This time Stories from the Field brings the voice of Marlene Silbert, former Education Director of the Cape Town Holocaust Center and official Trained Trainer of the Learning to Live Together Program. Marlene shares how the manual has been used in several programs and thematics in Cape Town ranging from human rights, interfaith and intercultural twining and exchange, and religious diversity. Marlene also shares with us the voices of some of the people who have been involved, including teachers and children, and the impact the programs have had on them.
This experience from Cape Town shows the importance of interfaith and intercultural education programs to bring together people of different beliefs and cultures to work together for peace in post-conflict societies.
“Over the past four years I have used the Learning to Live Together Manual in three programmes I introduced and facilitated, and it has proved to be an indispensible resource. The first of these is a Holocaust and Human Rights Programme, the second, an Interfaith Intercultural Twinning and Exchange Programme, and the third is a Religious Diversity Programme. The concepts of Understanding Self and Others and Transforming the World Together – modules of the Learning to Live Together manual – are basic tenants of each programme and many of the activities in the manual are used during the course of each programme.
The Holocaust and Human Rights programme is designed for high school pupils, educators, university students, members of the civil service and adults from civil society. The methodologies and activities in the manual are easily adapted to meet the needs of each individual group. These programmes focus on building bridges of trust, respecting the dignity of difference, understanding our common humanity, and responding to the needs of others. The Exchange Programme is designed for Grades 10 and 11 pupils from diverse schools. The aims and objectives are to promote respect, harmony, social cohesion, and reconciliation. The pupils engage in meaningful dialogue with peers from different racial, religious, cultural, and socio-economic backgrounds. Through the Learning to Live Together activities they are sensitized to their own prejudices, are able to break down stereotypes, gain a greater understanding of self, and an appreciation of the value of diversity. Every participant has expressed the positive impact the programme has had on them and their determination to work towards the creation of a peaceful and harmonious society. The aim of the Religious Diversity Programme is to help shape the consciousness, understanding and appreciation of religious and cultural diversity, respect the dignity and rights of others, and celebrate the common values that are inherent in all religions.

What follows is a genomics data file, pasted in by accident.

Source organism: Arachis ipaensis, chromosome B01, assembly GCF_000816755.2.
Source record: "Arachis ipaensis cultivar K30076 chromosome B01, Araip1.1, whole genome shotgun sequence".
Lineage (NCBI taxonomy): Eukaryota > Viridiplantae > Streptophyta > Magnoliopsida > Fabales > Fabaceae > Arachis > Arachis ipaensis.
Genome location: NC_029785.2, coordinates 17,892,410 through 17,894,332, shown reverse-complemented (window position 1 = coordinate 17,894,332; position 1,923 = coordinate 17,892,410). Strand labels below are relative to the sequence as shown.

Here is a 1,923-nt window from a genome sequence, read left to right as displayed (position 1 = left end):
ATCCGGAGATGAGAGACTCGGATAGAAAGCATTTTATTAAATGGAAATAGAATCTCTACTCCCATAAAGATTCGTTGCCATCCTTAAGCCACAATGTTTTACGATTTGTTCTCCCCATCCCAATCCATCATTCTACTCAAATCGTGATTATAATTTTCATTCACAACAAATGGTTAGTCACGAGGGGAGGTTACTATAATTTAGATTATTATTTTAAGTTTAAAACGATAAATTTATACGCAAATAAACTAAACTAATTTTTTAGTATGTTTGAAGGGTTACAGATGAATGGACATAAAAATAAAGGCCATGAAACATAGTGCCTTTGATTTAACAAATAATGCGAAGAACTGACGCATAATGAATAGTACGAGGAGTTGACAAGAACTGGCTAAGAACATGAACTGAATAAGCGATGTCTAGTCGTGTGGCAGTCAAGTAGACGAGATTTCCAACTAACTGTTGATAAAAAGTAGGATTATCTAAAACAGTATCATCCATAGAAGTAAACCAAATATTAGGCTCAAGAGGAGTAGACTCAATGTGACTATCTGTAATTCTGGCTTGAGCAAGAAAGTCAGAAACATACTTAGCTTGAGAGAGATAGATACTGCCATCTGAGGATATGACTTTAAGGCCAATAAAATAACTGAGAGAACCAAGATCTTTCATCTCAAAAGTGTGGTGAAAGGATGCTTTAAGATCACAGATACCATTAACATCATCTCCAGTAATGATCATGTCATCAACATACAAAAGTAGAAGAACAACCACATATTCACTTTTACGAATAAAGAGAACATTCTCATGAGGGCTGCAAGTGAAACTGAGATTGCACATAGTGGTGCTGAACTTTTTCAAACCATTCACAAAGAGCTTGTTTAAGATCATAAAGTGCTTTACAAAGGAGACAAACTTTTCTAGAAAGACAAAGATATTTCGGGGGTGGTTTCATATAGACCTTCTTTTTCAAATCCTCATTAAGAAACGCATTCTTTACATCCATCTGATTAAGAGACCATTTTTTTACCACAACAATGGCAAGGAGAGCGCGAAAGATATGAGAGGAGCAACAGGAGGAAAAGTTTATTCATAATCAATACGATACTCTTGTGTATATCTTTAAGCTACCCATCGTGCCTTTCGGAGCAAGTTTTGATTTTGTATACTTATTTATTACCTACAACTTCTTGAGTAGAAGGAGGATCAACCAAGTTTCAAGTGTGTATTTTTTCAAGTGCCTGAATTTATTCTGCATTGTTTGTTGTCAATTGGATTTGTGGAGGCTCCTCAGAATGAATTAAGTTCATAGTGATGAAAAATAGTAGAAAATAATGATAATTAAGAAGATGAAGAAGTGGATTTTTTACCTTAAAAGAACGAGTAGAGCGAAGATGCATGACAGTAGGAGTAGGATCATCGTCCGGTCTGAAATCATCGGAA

The Learning to Live Together manual has been endorsed by the Life Orientation Curriculum Advisors in the Western Cape Department of Education and it is now being used throughout the region by many teachers.”
Voices of Teachers
“Learning to Live Together is a manual that is long overdue for South Africans to build a stronger and more peaceful society. I use this book for my Art and Culture lessons as well as in Life Orientation. Teachers in our school have asked to borrow the book. My response: ‘Only 10 minutes and I want my book back!” (Phoenix Secondary School)
“Learning to Live Together is a wonderful resource and can definitely be utilized by our Life Orientation teachers, but also by many other teachers. It is a practical workbook with excellent age appropriate and thought-provoking activities, and the activities encourage our youth to reach out to others of other faiths. Undoubtedly, this Manual enriches the lives of young people.” (South Peninsula High)”
Voices of Children
Interfaith Intercultural Programme
“This incredible programme taught us to think about other religions with respect and understanding. This experience was fantastic, life-changing, and inspiring, and I am forever thankful.”
“Through learning about the similar values in all our religions we are able to practice our religion freely, and at the same time respect all other religions; we are able to conduct debates where both sides respected one another and listened to what each person had to say. We have learnt that we can all contribute towards the creation of a peaceful society and we will endeavour to do so.”
“Before this experience I had barely met anyone of a different religion or culture. This programme broke
down all the stereotypes I had and created unity among our peers. I truly believe this programme will contribute to creating a more peaceful society where diversity is valued. I have learnt that we can all live together peacefully as humans, talk freely about sensitive topics and respect each other’s opinions.”
“Going into a mosque and learning about Islam from a Jewish perspective was one of the most incredible and life-changing experiences. It is impossible for me to explain the feeling but so many of my stereotypes were broken down, and so many of my questions were answered.”
“I have learnt not to react badly when people offend you unintentionally because they make uniformed statements. As ambassadors of the interfaith intercultural programme we will respectfully engage with people who are different from ourselves, help each other to become better informed, reconcile grievances and help to create a better world.”